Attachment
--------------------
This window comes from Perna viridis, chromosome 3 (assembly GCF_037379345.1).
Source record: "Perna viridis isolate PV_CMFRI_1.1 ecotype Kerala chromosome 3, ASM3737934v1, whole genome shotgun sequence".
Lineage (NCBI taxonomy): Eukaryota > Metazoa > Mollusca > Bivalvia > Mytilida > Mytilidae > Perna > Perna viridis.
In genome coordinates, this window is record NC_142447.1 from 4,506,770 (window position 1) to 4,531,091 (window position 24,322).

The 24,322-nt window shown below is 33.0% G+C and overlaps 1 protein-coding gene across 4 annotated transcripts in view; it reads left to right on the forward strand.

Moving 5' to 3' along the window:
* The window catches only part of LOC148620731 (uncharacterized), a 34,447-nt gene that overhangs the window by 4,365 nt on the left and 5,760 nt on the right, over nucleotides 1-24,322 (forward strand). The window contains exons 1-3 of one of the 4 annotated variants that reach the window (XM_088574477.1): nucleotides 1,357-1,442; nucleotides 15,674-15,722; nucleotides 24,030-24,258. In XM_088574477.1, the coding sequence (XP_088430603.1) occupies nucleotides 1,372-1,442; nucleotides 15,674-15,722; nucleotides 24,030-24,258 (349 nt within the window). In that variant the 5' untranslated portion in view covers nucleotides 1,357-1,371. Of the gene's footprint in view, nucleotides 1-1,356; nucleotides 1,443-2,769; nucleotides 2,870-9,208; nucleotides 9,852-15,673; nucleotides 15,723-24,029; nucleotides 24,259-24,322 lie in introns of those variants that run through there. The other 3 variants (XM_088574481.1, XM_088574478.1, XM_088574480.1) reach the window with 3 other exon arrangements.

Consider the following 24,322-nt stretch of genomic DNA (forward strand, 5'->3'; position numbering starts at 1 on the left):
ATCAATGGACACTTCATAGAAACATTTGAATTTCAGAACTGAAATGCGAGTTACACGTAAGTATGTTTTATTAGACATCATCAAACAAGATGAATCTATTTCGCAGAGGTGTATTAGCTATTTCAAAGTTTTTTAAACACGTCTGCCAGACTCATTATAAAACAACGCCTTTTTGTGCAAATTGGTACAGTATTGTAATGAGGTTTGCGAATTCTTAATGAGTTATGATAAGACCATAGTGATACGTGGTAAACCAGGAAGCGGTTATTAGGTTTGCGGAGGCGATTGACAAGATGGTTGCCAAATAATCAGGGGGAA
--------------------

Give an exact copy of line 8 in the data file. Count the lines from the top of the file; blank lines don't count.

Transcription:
Consider the following 24,322-nt stretch of genomic DNA (forward strand, 5'->3'; position numbering starts at 1 on the left):